Black Lives Matter. Indigenous Lives Matter. Committing to racial justice matters.
Prairie to Pine Regional Council affirms that Black Lives Matter. We condemn the systemic, racist violence, in Canada as in the US, that disproportionately affects people of colour and in particular Black people.
As a Regional Council we recognize our own systemic racism, and we need to begin and recommit to the work of decolonizing our structures. We must seek to do the hard work of introspection, and recognize the white privilege and supremacy that have shaped our denomination, including our communities of faith. This is not an easy truth to absorb. Yet the enormous, daily impact of racism should leave us with no choice but to address it directly.
Your Executive and staff team will be discussing what actions can be taken, in keeping with deep concerns about anti-Black racism in our contexts, and with earlier commitments to intercultural ministry, including racial justice. Your ideas for challenging racism are also needed. All ideas are welcome, and we especially invite racialized and Indigenous people to be in conversation with each other and with the Regional Council. Please be in touch with Executive Minister Shannon McCarthy with your thoughts: email@example.com
As a place to begin or continue in this moment, we want to offer spaces and resources for different groups to have necessary and sometimes hard conversations, and to find support. To start (or continue) this work, the Regional Council is offering a short list of recommended reading or viewing and is offering funds to help cover the cost. We ask you to commit to reading or viewing one of these over the summer. If you want to set up an online group to read in community, we will help you. If there are titles in other languages that should be included, please tell your Regional Council office.
In this moment, we also ask you to read, reflect on, and share four voices:
- A joint letter from the United, Anglican, and Lutheran churches.
- A personal reflection from Rev Michael Blair, Executive Minister, Church in Mission/L’Égliseen Mission (please see the next page).
- A call from Adele Halliday, Team Leader Discipleship & Witness, who is known to many of us through her years of intercultural ministry and visits to our Region: What I Need from White People.
- An invitation from Rev Paul Walfall, who serves Fort Saskatchewan Pastoral Charge in Northern Spirit Regional Council.
Addressing racism and racial justice has been and will be an ongoing conversation and journey for our Regional Council and all our ministries. We will do so imperfectly, and we will make mistakes as we take risks. We also know that in our community we have many leaders, teachers, stories, and communities who can guide us. We have our faith to guide us. May we choose to listen and act together.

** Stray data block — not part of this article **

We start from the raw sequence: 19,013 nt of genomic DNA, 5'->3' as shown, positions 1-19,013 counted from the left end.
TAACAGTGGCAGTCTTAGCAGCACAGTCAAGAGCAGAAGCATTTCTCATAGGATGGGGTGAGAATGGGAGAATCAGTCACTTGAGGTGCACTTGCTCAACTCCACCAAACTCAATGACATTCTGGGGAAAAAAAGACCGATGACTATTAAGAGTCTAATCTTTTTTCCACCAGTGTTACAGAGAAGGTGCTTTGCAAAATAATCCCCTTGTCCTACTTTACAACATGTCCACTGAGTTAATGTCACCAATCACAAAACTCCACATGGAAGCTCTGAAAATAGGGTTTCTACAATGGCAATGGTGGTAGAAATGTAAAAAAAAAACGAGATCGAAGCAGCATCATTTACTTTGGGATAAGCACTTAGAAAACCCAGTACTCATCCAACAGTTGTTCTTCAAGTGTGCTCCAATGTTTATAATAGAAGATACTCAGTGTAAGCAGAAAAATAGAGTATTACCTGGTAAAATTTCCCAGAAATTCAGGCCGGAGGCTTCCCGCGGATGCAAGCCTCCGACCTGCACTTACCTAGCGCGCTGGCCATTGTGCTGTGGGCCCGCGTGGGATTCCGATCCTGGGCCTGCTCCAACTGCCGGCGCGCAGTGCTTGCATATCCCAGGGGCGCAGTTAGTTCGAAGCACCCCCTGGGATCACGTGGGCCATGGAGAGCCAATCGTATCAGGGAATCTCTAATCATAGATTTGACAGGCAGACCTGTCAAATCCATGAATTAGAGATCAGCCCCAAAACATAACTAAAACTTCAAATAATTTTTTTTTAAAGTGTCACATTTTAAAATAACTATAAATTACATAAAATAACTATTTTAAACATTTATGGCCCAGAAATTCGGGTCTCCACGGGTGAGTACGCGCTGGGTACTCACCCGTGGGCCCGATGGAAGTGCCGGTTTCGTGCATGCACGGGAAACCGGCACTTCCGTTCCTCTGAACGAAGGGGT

– Rev Kwang Beom Cho and Lori Stewart: co-chairs, Prairie to Pine Regional Council
Rev Michael Blair, 31 May 2020:
“Friends, I have been wrestling about what to say about the events of this past week, but not only this week – the violence that has shaken many of us to the core. There is a desire to know what to do, how to respond. Grateful for many who have reached out to see how I am doing. It’s appreciated.
Yet, I need you to know that George Floyd’s cry: “I can’t breathe,” is a daily reality for many of us black folks. It is important, yes to be angry at the physical violence of a knee to the neck. And know that your silence at the systemic and unending racism that black folks experience daily, is in itself a act of the knee to the neck…
I can’t breathe, when you leave it to me to name the racism that is in your face yet you keep silent…
When you take the system as a given, and don’t question assumptions or the way things are, and are silent…you leave me gasping and fighting for air…
I can’t breathe when you want me to represent and you do not ask why there are so few people like me around…and you keep silent
I can’t breathe when you dismiss me, by not seeing colour…your silence is a knee to the neck
I can’t breathe when you see pictures of the institutions you are a part of that only show white people…and you stay silent and don’t ask why…
I can’t breathe when you tell me we all have red blood, and diminish my experience
if you are serious about taking steps to name anti-black racism and racial violence (not just the physical) then your starting point is a commitment to stay silent no more…”